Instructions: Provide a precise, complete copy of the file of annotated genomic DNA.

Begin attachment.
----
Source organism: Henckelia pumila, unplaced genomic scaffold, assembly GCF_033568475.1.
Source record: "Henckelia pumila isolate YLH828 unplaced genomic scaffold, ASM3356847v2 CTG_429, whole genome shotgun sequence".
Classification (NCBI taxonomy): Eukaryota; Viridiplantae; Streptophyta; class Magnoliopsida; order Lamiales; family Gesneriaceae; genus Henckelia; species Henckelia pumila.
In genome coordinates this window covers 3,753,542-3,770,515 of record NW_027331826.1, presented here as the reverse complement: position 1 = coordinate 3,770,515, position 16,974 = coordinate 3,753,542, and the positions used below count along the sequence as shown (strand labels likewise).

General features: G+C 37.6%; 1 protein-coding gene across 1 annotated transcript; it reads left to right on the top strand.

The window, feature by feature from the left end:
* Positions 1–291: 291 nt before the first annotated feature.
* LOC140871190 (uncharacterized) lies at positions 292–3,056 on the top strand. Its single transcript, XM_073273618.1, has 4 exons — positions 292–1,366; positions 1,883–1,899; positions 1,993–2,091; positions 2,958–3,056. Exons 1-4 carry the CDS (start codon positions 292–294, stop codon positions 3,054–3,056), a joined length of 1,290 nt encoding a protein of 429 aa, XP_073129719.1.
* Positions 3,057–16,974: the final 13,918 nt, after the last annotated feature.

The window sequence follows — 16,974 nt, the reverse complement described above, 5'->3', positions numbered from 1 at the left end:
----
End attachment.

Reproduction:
Source organism: Henckelia pumila, unplaced genomic scaffold, assembly GCF_033568475.1.
Source record: "Henckelia pumila isolate YLH828 unplaced genomic scaffold, ASM3356847v2 CTG_429, whole genome shotgun sequence".
Classification (NCBI taxonomy): Eukaryota; Viridiplantae; Streptophyta; class Magnoliopsida; order Lamiales; family Gesneriaceae; genus Henckelia; species Henckelia pumila.
In genome coordinates this window covers 3,753,542-3,770,515 of record NW_027331826.1, presented here as the reverse complement: position 1 = coordinate 3,770,515, position 16,974 = coordinate 3,753,542, and the positions used below count along the sequence as shown (strand labels likewise).

General features: G+C 37.6%; 1 protein-coding gene across 1 annotated transcript; it reads left to right on the top strand.

The window, feature by feature from the left end:
* Positions 1–291: 291 nt before the first annotated feature.
* LOC140871190 (uncharacterized) lies at positions 292–3,056 on the top strand. Its single transcript, XM_073273618.1, has 4 exons — positions 292–1,366; positions 1,883–1,899; positions 1,993–2,091; positions 2,958–3,056. Exons 1-4 carry the CDS (start codon positions 292–294, stop codon positions 3,054–3,056), a joined length of 1,290 nt encoding a protein of 429 aa, XP_073129719.1.
* Positions 3,057–16,974: the final 13,918 nt, after the last annotated feature.

The window sequence follows — 16,974 nt, the reverse complement described above, 5'->3', positions numbered from 1 at the left end: